Hurricanes Harvey and Irma swamped the job market in September, and now they’ve dented President Trump’s rating on the economy.
Trump’s grade on the Yahoo Finance Trumponomics Report Card dropped from A- to B+ in early October, based largely on the unexpected loss of jobs in the US economy the month before. Employers slashed 33,000 jobs in September, when economists had been expecting a gain of 80,000 or so. Manufacturing employment fell by about 1,000. It was the first net loss of jobs in the US economy in 60 months.
Those lost jobs pushed Trump’s grade one notch lower on our Trumponomics Report Card, which measures the economy’s performance under Trump compared with seven prior presidents, going back to Jimmy Carter in the 1970s, at the same point in their presidencies. We rate Trump and the other presidents on six key metrics, using data provided by Moody’s Analytics. Viewers are welcome to read and comment upon our full methodology. Here’s how Trump compares:
Job creation under Trump is now in the middle of the pack, with the economy adding more jobs under Presidents Bill Clinton, George H. W. Bush and Jimmy Carter, and performing worse at the 8-month point under Presidents Barack Obama, George W. Bush and Ronald Reagan. Here’s a breakdown of the latest grade for Trump and the job growth number for each of the seven presidents 8 months into their first term:
If economists are right and the job loss in September was largely the result of two destructive hurricanes, then the setback ought to be temporary and jobs should return. That would boost Trump’s grade back to the A range, as long as none of the other economic indicators deteriorated. Job growth under Trump had been relatively strong until the September numbers brought it down.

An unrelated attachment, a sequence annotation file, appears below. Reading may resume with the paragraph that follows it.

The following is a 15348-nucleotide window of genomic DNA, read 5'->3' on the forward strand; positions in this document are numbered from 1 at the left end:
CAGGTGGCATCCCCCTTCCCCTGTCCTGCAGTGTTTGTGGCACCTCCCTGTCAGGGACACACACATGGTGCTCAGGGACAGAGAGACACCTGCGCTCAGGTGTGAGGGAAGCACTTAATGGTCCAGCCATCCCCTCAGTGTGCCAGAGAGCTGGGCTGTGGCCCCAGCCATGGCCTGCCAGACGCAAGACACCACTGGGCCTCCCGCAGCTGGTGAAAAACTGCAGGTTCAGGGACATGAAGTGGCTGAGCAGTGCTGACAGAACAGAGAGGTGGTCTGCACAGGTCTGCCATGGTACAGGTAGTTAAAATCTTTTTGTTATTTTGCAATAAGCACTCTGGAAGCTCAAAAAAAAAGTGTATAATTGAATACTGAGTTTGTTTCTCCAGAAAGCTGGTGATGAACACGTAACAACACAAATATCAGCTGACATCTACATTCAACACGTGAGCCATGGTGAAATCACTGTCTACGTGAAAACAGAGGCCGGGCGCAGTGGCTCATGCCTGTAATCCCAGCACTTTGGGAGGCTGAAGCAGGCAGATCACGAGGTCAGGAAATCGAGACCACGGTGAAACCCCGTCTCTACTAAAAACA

We’re not attributing the economy’s performance under Trump to any specific policy advanced by his administration. Trump largely inherited the economy we have now and is benefiting from a job market that has been healing from recession for 8 years. Yahoo Finance is running the numbers on the Trump economy every month because the president typically gets credit or blame for the health of the economy, no matter what the cause. The state of the economy will be an important factor in the 2018 midterm elections and the 2020 presidential campaign.
While Trump’s grade could rise again if job losses are temporary, it is also vulnerable to other possible economic developments. Stock values have been setting records day after day in 2017, and a downturn in stocks would bring Trump’s grade down with it, since the S&P 500 stock index is one of the indicators we track. If Trump’s tax-reform plan hits new roadblocks—which seems more likely every day—it could cut into confidence and spending. And a military confrontation in Korea, which Trump has been hinting at, would upend the global economy in unpredictable ways. The Trump economy probably has many more ups and downs ahead.
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Rick Newman is the author of four books, including Rebounders: How Winners Pivot from Setback to Success. Follow him on Twitter: @rickjnewman